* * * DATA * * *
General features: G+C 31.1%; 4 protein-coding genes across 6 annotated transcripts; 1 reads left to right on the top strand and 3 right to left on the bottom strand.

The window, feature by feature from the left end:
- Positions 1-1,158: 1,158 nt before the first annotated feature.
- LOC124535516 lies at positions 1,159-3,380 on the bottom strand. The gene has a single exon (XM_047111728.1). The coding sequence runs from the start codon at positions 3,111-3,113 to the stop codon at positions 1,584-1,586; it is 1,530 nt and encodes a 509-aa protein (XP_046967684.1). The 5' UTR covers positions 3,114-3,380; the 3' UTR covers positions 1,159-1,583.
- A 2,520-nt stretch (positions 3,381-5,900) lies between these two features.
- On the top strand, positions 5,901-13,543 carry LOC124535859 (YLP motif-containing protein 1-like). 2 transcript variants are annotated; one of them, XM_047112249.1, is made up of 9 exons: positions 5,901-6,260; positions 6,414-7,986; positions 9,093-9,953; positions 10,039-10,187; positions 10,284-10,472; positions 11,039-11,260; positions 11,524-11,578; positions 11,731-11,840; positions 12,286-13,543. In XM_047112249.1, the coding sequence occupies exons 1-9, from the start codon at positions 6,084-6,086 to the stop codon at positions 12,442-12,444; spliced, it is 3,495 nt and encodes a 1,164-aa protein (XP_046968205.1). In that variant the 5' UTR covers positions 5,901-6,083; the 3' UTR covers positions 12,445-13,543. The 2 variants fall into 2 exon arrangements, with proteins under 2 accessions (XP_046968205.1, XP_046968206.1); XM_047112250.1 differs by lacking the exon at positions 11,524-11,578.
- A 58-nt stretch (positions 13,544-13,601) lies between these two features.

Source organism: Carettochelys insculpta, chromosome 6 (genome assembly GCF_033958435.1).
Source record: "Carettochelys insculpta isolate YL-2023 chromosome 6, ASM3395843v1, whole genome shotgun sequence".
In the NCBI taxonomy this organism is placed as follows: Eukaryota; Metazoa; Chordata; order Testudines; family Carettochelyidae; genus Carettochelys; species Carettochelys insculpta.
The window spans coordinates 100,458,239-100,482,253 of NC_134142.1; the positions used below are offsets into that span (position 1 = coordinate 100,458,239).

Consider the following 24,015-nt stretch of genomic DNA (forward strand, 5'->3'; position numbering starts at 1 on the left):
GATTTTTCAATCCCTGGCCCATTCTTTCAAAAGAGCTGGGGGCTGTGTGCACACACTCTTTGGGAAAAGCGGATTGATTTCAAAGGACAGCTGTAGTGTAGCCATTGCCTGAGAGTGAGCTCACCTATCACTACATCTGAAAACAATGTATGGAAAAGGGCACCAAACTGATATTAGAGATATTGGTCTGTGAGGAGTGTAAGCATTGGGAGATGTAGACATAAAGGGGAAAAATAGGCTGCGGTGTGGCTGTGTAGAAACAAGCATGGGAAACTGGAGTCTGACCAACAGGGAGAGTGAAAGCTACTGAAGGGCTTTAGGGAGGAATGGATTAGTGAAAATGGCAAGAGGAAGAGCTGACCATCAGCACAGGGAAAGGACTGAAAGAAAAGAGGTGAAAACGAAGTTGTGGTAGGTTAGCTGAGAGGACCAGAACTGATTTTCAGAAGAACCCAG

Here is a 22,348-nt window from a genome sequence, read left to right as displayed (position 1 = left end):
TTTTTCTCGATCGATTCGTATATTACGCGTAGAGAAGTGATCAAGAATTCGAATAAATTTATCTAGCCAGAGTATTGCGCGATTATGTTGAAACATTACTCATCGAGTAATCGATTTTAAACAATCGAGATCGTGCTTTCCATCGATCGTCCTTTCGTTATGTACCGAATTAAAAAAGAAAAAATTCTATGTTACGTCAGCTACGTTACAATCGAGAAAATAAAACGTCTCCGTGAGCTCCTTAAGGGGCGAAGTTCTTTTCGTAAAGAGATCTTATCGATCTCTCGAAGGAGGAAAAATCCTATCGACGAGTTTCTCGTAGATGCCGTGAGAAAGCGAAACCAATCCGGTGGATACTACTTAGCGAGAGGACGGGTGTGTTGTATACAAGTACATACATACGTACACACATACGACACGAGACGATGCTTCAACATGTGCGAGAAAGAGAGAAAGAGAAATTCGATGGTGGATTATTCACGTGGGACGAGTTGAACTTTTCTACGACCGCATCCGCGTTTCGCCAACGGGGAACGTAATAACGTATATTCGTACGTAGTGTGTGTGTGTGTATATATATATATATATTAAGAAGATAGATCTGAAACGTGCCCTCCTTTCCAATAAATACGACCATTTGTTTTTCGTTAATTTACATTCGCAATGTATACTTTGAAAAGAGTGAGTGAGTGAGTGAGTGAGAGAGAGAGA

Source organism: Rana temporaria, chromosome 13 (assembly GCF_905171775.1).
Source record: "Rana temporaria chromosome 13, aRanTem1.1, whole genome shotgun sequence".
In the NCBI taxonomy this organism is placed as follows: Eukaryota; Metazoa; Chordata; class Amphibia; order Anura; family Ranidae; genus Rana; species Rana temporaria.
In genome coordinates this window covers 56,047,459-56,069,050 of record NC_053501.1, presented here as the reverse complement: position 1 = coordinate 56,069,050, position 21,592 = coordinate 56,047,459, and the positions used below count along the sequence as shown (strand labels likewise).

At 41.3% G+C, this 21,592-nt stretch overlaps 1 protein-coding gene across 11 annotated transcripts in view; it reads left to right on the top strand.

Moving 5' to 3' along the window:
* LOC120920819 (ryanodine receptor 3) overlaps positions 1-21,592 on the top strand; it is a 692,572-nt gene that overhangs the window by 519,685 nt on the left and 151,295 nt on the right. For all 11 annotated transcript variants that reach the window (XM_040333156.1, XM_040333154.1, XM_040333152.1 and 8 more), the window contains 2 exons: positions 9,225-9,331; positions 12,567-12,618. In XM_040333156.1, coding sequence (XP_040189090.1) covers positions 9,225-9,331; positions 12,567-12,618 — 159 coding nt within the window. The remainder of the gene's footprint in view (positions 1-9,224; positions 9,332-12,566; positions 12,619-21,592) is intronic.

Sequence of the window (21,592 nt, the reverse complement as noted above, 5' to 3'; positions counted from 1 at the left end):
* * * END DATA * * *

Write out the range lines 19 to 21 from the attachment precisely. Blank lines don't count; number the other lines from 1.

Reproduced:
In genome coordinates this window covers 56,047,459-56,069,050 of record NC_053501.1, presented here as the reverse complement: position 1 = coordinate 56,069,050, position 21,592 = coordinate 56,047,459, and the positions used below count along the sequence as shown (strand labels likewise).

At 41.3% G+C, this 21,592-nt stretch overlaps 1 protein-coding gene across 11 annotated transcripts in view; it reads left to right on the top strand.

Moving 5' to 3' along the window: